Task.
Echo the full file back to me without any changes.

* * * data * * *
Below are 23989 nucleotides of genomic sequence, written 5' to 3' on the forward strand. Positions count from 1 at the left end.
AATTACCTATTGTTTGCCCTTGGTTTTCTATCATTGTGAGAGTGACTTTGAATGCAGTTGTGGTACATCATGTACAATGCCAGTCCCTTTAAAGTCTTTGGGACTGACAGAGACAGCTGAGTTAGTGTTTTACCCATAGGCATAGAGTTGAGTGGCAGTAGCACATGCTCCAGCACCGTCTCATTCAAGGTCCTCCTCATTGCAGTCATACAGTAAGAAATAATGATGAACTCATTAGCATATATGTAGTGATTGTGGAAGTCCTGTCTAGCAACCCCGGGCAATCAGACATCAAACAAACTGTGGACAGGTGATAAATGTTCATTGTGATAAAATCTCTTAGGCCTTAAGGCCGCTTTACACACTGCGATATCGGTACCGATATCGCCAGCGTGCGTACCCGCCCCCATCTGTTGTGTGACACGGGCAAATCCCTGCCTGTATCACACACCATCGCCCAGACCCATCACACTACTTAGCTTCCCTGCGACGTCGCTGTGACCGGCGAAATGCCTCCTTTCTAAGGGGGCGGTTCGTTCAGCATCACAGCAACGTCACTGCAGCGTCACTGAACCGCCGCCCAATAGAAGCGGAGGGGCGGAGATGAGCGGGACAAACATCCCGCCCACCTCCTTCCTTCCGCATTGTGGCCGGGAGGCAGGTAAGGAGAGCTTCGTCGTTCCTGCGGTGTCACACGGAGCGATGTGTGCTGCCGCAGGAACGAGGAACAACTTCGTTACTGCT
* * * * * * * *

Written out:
Below are 23989 nucleotides of genomic sequence, written 5' to 3' on the forward strand. Positions count from 1 at the left end.
AATTACCTATTGTTTGCCCTTGGTTTTCTATCATTGTGAGAGTGACTTTGAATGCAGTTGTGGTACATCATGTACAATGCCAGTCCCTTTAAAGTCTTTGGGACTGACAGAGACAGCTGAGTTAGTGTTTTACCCATAGGCATAGAGTTGAGTGGCAGTAGCACATGCTCCAGCACCGTCTCATTCAAGGTCCTCCTCATTGCAGTCATACAGTAAGAAATAATGATGAACTCATTAGCATATATGTAGTGATTGTGGAAGTCCTGTCTAGCAACCCCGGGCAATCAGACATCAAACAAACTGTGGACAGGTGATAAATGTTCATTGTGATAAAATCTCTTAGGCCTTAAGGCCGCTTTACACACTGCGATATCGGTACCGATATCGCCAGCGTGCGTACCCGCCCCCATCTGTTGTGTGACACGGGCAAATCCCTGCCTGTATCACACACCATCGCCCAGACCCATCACACTACTTAGCTTCCCTGCGACGTCGCTGTGACCGGCGAAATGCCTCCTTTCTAAGGGGGCGGTTCGTTCAGCATCACAGCAACGTCACTGCAGCGTCACTGAACCGCCGCCCAATAGAAGCGGAGGGGCGGAGATGAGCGGGACAAACATCCCGCCCACCTCCTTCCTTCCGCATTGTGGCCGGGAGGCAGGTAAGGAGAGCTTCGTCGTTCCTGCGGTGTCACACGGAGCGATGTGTGCTGCCGCAGGAACGAGGAACAACTTCGTTACTGCT